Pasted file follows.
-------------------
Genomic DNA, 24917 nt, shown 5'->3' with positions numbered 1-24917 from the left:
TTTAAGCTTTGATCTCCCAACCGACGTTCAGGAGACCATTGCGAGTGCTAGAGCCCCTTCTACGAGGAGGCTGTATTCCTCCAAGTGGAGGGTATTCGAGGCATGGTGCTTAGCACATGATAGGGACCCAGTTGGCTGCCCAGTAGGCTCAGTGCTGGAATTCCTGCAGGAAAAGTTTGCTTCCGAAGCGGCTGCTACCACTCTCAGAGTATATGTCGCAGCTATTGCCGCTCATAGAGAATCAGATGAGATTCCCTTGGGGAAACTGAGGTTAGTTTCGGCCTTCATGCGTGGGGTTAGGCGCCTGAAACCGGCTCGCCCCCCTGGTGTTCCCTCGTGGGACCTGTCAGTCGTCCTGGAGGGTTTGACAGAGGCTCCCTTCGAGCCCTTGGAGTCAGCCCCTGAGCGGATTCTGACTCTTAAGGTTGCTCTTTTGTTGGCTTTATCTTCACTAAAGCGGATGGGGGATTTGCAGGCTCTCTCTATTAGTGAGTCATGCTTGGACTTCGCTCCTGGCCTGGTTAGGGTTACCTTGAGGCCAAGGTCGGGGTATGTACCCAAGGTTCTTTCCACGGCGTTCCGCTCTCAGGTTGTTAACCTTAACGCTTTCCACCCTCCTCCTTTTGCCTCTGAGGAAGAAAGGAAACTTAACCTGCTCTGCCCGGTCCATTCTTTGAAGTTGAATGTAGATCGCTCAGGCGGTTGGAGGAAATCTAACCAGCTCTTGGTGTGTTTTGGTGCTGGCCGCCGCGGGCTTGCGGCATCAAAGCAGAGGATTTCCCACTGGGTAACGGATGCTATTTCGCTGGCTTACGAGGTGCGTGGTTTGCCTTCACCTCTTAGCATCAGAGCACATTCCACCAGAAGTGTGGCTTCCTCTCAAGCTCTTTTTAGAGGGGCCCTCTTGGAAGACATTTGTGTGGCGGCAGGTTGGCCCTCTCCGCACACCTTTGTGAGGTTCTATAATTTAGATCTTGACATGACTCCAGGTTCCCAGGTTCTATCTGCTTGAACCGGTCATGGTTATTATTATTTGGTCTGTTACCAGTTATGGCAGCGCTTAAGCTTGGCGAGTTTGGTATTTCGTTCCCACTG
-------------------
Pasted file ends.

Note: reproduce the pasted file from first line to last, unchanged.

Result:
Genomic DNA, 24917 nt, shown 5'->3' with positions numbered 1-24917 from the left:
TTTAAGCTTTGATCTCCCAACCGACGTTCAGGAGACCATTGCGAGTGCTAGAGCCCCTTCTACGAGGAGGCTGTATTCCTCCAAGTGGAGGGTATTCGAGGCATGGTGCTTAGCACATGATAGGGACCCAGTTGGCTGCCCAGTAGGCTCAGTGCTGGAATTCCTGCAGGAAAAGTTTGCTTCCGAAGCGGCTGCTACCACTCTCAGAGTATATGTCGCAGCTATTGCCGCTCATAGAGAATCAGATGAGATTCCCTTGGGGAAACTGAGGTTAGTTTCGGCCTTCATGCGTGGGGTTAGGCGCCTGAAACCGGCTCGCCCCCCTGGTGTTCCCTCGTGGGACCTGTCAGTCGTCCTGGAGGGTTTGACAGAGGCTCCCTTCGAGCCCTTGGAGTCAGCCCCTGAGCGGATTCTGACTCTTAAGGTTGCTCTTTTGTTGGCTTTATCTTCACTAAAGCGGATGGGGGATTTGCAGGCTCTCTCTATTAGTGAGTCATGCTTGGACTTCGCTCCTGGCCTGGTTAGGGTTACCTTGAGGCCAAGGTCGGGGTATGTACCCAAGGTTCTTTCCACGGCGTTCCGCTCTCAGGTTGTTAACCTTAACGCTTTCCACCCTCCTCCTTTTGCCTCTGAGGAAGAAAGGAAACTTAACCTGCTCTGCCCGGTCCATTCTTTGAAGTTGAATGTAGATCGCTCAGGCGGTTGGAGGAAATCTAACCAGCTCTTGGTGTGTTTTGGTGCTGGCCGCCGCGGGCTTGCGGCATCAAAGCAGAGGATTTCCCACTGGGTAACGGATGCTATTTCGCTGGCTTACGAGGTGCGTGGTTTGCCTTCACCTCTTAGCATCAGAGCACATTCCACCAGAAGTGTGGCTTCCTCTCAAGCTCTTTTTAGAGGGGCCCTCTTGGAAGACATTTGTGTGGCGGCAGGTTGGCCCTCTCCGCACACCTTTGTGAGGTTCTATAATTTAGATCTTGACATGACTCCAGGTTCCCAGGTTCTATCTGCTTGAACCGGTCATGGTTATTATTATTTGGTCTGTTACCAGTTATGGCAGCGCTTAAGCTTGGCGAGTTTGGTATTTCGTTCCCACTG